Because of the superior firepower of European muskets the crew of the Endeavour were always going to suffer fewer fatalities than the Māori. “On each side there was savagery and kindness, generosity and greed, intelligent curiosity and stupidity” (Salmond, 2003, p. xx). From Cook’s journals we can see that he worried about the impact of European contact upon the new peoples and cultures that the Endeavour encounters. As Brown (1988) explains, “Pacific exploration shattered the innocence of the natives and replaced their peace with false values and desires” (p. 17). The Endeavour’s legacy included new diseases, woven cloth and introduced animals, seeds and vegetables, traditional crafts being usurped by iron tools and a change in the Māori awareness of the wider world. More change was to come in future years with the onslaught of whalers, sealers, traders and missionaries.

Cook was not to know that Māori warfare would become more bloody, even leading to the extermination of other tribes, by the introduction of muskets to tribes favoured by Europeans and that religious traditions would be denounced by zealous missionaries. The fact remains, however, that contact with Europeans was going to occur sooner or later, but it is undeniable that it had negative consequences for many Māori. Cook unfortunately seems to have taken the blame alone, standing symbolically for some as a negative precursor to colonialisation as Baker (2002) explains, “as a forerunner of British imperialism, he is a symbol of the colonialism, dispossession and oppression that sometimes followed in the wake of his explorations” (p. 6).

The influence that the Pacific encounters had on Cook and his crew was varied and wide ranging. As Salmond (2003) explains, “they were surprised and entranced by the islanders’ sexuality, infuriated by their attitudes to property, and shocked by human sacrifice and cannibalism” (p. xxi). Some sailors acquired tattoos, including Banks (Beaglehole, 1962 p, 41) and many made an effort to learn the language.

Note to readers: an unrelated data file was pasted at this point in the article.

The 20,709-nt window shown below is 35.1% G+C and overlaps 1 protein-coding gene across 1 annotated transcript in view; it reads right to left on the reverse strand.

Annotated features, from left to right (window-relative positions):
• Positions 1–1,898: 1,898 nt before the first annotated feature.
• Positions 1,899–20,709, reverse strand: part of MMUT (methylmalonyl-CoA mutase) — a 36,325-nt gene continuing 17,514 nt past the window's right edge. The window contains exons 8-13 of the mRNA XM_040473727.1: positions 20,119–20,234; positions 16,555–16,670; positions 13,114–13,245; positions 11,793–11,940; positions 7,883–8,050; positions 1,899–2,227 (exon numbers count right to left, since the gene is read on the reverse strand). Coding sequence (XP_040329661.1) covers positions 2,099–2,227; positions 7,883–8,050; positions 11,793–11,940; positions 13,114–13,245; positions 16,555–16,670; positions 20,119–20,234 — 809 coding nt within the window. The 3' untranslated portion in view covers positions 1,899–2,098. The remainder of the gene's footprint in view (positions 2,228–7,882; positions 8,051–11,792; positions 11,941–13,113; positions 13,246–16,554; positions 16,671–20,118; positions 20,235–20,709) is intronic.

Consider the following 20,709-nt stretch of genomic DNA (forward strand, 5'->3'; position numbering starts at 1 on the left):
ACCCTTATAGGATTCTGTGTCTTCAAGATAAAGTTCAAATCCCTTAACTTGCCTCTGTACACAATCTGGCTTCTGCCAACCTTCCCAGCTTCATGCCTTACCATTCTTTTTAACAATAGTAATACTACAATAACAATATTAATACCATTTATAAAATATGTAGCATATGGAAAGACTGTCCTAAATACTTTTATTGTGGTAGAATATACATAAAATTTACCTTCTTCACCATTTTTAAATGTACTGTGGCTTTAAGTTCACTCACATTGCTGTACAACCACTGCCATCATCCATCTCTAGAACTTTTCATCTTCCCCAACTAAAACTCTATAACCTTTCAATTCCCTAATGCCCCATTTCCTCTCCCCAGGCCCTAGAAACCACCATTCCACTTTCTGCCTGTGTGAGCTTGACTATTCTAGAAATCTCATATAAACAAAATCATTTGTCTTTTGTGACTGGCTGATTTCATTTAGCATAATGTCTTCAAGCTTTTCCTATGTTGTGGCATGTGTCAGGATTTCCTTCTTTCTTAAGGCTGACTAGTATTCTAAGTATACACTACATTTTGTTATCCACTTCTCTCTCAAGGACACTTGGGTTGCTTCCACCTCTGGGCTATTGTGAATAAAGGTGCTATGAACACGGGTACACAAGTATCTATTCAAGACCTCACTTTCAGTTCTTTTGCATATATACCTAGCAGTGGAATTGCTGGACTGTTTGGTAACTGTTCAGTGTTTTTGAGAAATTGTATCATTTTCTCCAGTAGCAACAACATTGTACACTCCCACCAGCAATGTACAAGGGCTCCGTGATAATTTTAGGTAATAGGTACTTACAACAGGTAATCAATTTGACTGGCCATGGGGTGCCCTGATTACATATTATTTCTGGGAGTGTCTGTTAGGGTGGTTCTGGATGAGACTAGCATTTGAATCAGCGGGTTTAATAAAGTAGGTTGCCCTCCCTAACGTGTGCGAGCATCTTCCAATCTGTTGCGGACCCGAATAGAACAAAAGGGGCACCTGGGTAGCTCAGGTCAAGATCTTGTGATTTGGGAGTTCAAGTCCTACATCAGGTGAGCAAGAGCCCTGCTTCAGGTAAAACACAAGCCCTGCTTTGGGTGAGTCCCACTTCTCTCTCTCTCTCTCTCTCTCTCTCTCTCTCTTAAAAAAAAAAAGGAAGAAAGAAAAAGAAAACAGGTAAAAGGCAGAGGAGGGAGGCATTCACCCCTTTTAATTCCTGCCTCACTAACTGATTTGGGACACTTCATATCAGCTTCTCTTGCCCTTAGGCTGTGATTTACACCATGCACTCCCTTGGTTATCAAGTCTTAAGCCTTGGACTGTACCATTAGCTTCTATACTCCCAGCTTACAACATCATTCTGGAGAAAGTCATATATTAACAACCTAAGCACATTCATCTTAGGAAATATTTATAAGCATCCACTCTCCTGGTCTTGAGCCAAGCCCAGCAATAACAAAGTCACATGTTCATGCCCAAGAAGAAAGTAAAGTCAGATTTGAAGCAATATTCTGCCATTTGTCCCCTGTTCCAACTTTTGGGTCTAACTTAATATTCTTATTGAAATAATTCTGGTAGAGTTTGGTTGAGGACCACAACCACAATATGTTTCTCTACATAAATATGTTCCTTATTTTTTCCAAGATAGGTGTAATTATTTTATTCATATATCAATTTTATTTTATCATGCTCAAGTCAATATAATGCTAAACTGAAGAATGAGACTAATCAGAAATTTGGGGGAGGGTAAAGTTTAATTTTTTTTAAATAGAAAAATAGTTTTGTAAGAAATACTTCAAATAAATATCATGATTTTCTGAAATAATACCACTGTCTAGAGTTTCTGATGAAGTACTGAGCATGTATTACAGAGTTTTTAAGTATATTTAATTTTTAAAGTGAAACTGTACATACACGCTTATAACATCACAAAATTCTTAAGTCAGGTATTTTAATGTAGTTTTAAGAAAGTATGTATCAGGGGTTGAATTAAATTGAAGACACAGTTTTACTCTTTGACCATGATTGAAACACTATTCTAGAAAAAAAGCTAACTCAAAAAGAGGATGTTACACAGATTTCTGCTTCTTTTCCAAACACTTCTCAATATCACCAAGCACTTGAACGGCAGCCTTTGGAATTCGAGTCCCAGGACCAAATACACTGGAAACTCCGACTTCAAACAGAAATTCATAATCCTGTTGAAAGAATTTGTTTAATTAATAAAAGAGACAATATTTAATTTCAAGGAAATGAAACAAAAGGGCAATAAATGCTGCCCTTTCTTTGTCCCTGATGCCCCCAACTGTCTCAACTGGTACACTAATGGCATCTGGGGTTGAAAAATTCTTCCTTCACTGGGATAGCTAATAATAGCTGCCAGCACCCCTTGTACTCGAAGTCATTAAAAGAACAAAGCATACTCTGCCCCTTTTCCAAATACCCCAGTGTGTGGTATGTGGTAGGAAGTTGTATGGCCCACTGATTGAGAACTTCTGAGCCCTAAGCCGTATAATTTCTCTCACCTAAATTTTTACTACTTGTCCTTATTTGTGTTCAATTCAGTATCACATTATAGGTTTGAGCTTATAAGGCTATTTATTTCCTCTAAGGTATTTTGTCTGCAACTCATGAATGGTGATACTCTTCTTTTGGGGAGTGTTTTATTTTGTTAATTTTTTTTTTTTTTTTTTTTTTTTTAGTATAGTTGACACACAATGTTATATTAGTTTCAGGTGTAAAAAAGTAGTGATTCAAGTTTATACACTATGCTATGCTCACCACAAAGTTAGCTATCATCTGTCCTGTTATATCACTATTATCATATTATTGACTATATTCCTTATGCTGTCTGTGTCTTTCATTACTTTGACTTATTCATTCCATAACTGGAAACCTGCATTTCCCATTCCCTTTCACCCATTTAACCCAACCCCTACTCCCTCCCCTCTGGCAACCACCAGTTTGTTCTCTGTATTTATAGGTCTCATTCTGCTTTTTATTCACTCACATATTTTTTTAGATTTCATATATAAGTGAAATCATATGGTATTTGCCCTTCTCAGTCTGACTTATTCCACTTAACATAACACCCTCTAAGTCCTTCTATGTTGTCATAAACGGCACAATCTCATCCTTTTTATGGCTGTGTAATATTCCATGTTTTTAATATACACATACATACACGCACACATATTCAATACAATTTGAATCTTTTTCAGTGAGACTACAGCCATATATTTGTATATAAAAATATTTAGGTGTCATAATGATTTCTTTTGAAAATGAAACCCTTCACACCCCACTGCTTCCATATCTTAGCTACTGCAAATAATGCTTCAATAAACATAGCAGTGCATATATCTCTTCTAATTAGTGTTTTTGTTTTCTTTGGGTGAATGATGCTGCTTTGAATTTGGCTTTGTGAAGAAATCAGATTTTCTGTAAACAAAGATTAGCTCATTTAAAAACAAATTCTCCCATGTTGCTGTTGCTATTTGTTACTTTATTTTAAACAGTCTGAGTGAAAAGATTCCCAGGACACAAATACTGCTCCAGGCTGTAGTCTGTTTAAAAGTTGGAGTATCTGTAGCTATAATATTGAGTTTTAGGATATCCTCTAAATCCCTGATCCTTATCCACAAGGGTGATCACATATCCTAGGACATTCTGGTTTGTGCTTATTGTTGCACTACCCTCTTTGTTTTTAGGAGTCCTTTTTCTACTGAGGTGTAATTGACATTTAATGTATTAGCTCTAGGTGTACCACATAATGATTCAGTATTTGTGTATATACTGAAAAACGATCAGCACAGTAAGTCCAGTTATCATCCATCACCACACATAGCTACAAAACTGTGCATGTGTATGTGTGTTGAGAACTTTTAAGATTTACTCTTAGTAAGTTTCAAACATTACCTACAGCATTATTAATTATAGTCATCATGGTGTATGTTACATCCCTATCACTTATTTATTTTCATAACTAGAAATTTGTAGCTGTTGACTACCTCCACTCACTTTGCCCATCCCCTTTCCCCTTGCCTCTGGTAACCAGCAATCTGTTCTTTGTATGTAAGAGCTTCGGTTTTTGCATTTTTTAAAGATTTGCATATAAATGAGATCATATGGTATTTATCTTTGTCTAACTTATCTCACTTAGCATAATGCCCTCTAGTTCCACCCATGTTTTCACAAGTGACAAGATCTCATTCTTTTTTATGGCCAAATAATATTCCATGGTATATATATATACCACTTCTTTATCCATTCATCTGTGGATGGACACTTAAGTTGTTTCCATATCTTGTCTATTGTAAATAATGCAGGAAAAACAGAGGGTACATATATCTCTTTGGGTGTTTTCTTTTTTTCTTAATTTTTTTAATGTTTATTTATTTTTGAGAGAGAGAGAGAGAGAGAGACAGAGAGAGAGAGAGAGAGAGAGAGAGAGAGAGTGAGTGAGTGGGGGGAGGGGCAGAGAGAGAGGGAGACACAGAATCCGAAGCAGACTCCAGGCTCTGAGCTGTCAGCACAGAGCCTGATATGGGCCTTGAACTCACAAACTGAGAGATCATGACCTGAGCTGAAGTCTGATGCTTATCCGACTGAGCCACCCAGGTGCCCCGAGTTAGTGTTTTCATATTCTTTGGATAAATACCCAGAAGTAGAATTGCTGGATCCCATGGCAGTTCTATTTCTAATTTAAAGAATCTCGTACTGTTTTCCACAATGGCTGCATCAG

Cook’s early journal entries are very methodical, reflecting Enlightenment thought, whereas as he reaches New Zealand his journal entries become more imaginative and descriptive as his fascination, compassion and understanding of Aotearoa increased and his Romantic reaction intensified. As Frost (1998) states, “the change in the quality of Cook’s journal reflects the larger imaginative change in Cook, to which the Pacific was central” (p. 39). Cook’s peaceable nature and willingness to learn from indigenous peoples still led to a clash of cultures that saw him hacked to death during his third voyage in Hawaii on 14 February 1779.

The Endeavour left New Zealand on 1 April 1770, sighting the east coast of Australia on 20 April 1770 and anchoring off Botany Bay. On 11 June 1770 they nearly lost the Endeavour on a reef, but managed to refloat and make it to shore for repairs.

Cook and his crew reached Batavia (present-day Jakarta on Java) on 2 October 1770 requiring major repairs to the Endeavour. Soon after arrival his men began suffering from malaria, dysentery and tropical fevers of which many died including Tupaia and Spöring. Parkinson died of fever after leaving Batavia on 27 January 1771. He had already remarkably produced more than 1,300 views and sketches of people and plants. According to Docking (1990), Parkinson “merged a descriptive account of geological curiosities with a romantic feeling for the exotic” (p. 16). Unfortunately when none of the illustrators on Cooks Endeavour voyage made it back to England alternative artists and engravers who had not experienced Aotearoa were engaged to prepare their work for display and publication with the predictable inaccuracies and embellishments as a result.

The Endeavour journeys back to Britain with maps of New Zealand and Australia and an impressive natural history collection of zoological and botanical illustrations and descriptions. They reach the Thames on 13 July 1771 after nearly three years of exploring.

Whether we believe that the voyage of the Endeavour was a triumph of exploration and cross-cultural encounter or an invasion upon a different culture, the voyage itself was a great scientific, philosophical and artistic triumph where Enlightenment values and Romantic sensibilities interconnected as explorers sought to make sense of Aotearoa and her people. The written and artistic records provide a unique and incredibly valuable picture of New Zealand’s flora and fauna (including ones now extinct) and a traditional way of life from 240 years ago, before the arrival of Europeans.